Raphael Grunfeld’s books are available for purchase at Amazon: “Ner Eyal, a Guide to Seder Nashim, Nezikin, Kodashim, Taharot and Zerayim” (2016) at https://www.amazon.com/dp/057816731X and “Ner Eyal, a Guide to the Laws of Shabbat and Festivals in Seder Moed” (2001), at https://www.amazon.com/dp/0615118992.
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You put your hand into the pocket of your pants that just came back from the cleaners and you pull out the receipt for which you have been frantically searching. It is signed by the lender and acknowledges that you repaid the $100,000 loan. Mixed feelings of vindication and frustration overwhelm you. Only last week the judge entered a verdict against you for $100,000 because you could not prove you repaid the loan.
The convicted murderer has been sitting on death row for years. But now there is DNA evidence that, on the face of it, points to someone else as the killer.
In civil cases, secular courts rarely grant motions for reconsideration unless the applicant can demonstrate that the exonerating evidence was totally unavailable or unknown to him at the time of trial. In criminal cases the door to reconsideration is slightly more ajar, but it is still difficult to get in.
The gates of the batei din, the Jewish courts of law, however, are eternally wide open. A litigant against whom a judgment has been rendered is always entitled to come back into beit din with exonerating evidence that was not introduced at trial even though it was available at the time. If the newly submitted evidence is conclusive, the beit din will reverse the judgment. It is only when the beit din is suspicious that the litigant may have fabricated evidence to avoid satisfying the judgment that it will bar him from submitting post judgment evidence. Such might be the case if the beit din specifically inquired at the trial whether the litigant knew of the existence of any evidence in his favor and the litigant responded that he knew of none anywhere.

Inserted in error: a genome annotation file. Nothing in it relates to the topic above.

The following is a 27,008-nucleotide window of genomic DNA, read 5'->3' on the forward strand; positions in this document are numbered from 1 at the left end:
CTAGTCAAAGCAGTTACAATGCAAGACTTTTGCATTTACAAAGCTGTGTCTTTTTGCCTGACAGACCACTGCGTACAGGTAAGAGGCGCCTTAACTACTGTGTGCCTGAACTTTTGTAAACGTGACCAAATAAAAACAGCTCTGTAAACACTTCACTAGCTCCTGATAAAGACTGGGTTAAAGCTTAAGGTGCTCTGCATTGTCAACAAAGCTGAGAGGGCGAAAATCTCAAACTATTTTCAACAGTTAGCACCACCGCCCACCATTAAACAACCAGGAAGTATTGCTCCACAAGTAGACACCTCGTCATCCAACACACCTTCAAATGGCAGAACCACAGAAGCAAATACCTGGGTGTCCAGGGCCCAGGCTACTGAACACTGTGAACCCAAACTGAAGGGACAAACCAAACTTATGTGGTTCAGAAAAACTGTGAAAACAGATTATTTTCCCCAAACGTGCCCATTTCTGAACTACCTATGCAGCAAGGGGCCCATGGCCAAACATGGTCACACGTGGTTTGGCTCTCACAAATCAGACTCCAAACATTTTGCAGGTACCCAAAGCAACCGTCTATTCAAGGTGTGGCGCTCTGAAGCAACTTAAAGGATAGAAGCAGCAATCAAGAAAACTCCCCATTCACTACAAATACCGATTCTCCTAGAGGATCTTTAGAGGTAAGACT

In dinei nefashot – capital cases – the beit din will accept post verdict evidence to acquit but not to convict.
In dinei mamanot – monetary cases – a litigant can always request the same beit din that rendered the judgment to reconsider it if it can be shown that the beit din erred in a matter of law. If the beit din’s decision was contrary to a law clearly stated in the Mishnah (first codification of the Oral law) or the Talmud, the beit din must vacate its decision. This is equally true in a case where the beit din’s decision is contrary to accepted halachic practice, even if the issue in question has not been finally resolved in the Mishnah or the Talmud.
In dinei nefashot, a verdict that is contrary to the law of the Mishnah or the Talmud can only be set aside if the end result is the acquittal of the accused, but not if it results in his conviction. If, however, the verdict is contrary to a law explicitly written in the Torah, the verdict will be set aside even if this results in a conviction.
Is there a right of appeal in Jewish law? Instead of asking the judges who rendered the erroneous judgment to admit and correct their mistake, does the litigant have the option to appeal to a higher court comprised of different judges? Appellate judges may be more objective because they do not have to admit mistakes.
In the Talmud era, the rule was “beit dina batar beit dina lo diyke,” which means that one court did not review another court’s decision. The only option was to ask the original court to reconsider its judgment.
That is certainly not the case in rabbinical courts in Israel today. There is a right of appeal from the batei din eizoriyim, the rabbinical district courts, to the beit din rabbani elyon le’irurim, the Rabbinical High Court of Appeals in Jerusalem. Indeed, the establishment of the Rabinnical High Court of Appeals in Israel with powers of review over the rabinnical district courts was not free from controversy. The proponents of appeal, including Rav Kook, argued that it was necessary both from the point of view of internal supervision of the dayanim, religious judges, and public acceptance of the religious courts. Besides, they argued, many communities in the Diaspora had already established rabbinical courts of appeal. The opponents, such as the Chief Rabbinate of Yaffo fiercely resisted the appeal as being contrary to Talmudic law.
All that belongs to history. Rav Ovadiah Yosef defends the existence of rabbinical courts of appeal on the following grounds. Although in practice the courts of the Talmudic era did not review each other’s decisions, there was no prohibition to do so. Today, judges are not all perfect and mistakes are common. Accordingly, the Talmudic dictum of “beit dina batar beit dina lo diyke” no longer applies.